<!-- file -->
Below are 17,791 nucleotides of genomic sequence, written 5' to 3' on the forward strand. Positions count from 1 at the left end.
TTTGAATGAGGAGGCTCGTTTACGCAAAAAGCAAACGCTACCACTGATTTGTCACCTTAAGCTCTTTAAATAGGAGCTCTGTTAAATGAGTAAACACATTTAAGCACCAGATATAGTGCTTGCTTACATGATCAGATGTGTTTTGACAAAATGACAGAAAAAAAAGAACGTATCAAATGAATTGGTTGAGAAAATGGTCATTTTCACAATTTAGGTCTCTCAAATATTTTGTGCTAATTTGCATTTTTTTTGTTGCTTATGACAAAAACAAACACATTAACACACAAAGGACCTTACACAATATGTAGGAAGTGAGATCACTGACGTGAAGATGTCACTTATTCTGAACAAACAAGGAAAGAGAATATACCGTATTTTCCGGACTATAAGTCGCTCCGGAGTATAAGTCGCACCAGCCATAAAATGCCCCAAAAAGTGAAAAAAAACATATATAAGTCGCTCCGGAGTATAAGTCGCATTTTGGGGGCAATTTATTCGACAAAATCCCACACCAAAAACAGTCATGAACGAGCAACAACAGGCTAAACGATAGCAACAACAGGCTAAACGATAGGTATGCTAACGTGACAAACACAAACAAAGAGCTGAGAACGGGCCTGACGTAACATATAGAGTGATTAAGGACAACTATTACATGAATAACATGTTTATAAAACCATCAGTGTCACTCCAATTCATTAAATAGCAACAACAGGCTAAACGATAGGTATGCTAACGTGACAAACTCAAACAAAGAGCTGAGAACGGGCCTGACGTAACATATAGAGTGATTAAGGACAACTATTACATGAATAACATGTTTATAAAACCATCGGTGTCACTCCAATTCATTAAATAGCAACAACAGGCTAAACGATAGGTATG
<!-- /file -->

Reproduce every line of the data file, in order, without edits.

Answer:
Below are 17,791 nucleotides of genomic sequence, written 5' to 3' on the forward strand. Positions count from 1 at the left end.
TTTGAATGAGGAGGCTCGTTTACGCAAAAAGCAAACGCTACCACTGATTTGTCACCTTAAGCTCTTTAAATAGGAGCTCTGTTAAATGAGTAAACACATTTAAGCACCAGATATAGTGCTTGCTTACATGATCAGATGTGTTTTGACAAAATGACAGAAAAAAAAGAACGTATCAAATGAATTGGTTGAGAAAATGGTCATTTTCACAATTTAGGTCTCTCAAATATTTTGTGCTAATTTGCATTTTTTTTGTTGCTTATGACAAAAACAAACACATTAACACACAAAGGACCTTACACAATATGTAGGAAGTGAGATCACTGACGTGAAGATGTCACTTATTCTGAACAAACAAGGAAAGAGAATATACCGTATTTTCCGGACTATAAGTCGCTCCGGAGTATAAGTCGCACCAGCCATAAAATGCCCCAAAAAGTGAAAAAAAACATATATAAGTCGCTCCGGAGTATAAGTCGCATTTTGGGGGCAATTTATTCGACAAAATCCCACACCAAAAACAGTCATGAACGAGCAACAACAGGCTAAACGATAGCAACAACAGGCTAAACGATAGGTATGCTAACGTGACAAACACAAACAAAGAGCTGAGAACGGGCCTGACGTAACATATAGAGTGATTAAGGACAACTATTACATGAATAACATGTTTATAAAACCATCAGTGTCACTCCAATTCATTAAATAGCAACAACAGGCTAAACGATAGGTATGCTAACGTGACAAACTCAAACAAAGAGCTGAGAACGGGCCTGACGTAACATATAGAGTGATTAAGGACAACTATTACATGAATAACATGTTTATAAAACCATCGGTGTCACTCCAATTCATTAAATAGCAACAACAGGCTAAACGATAGGTATG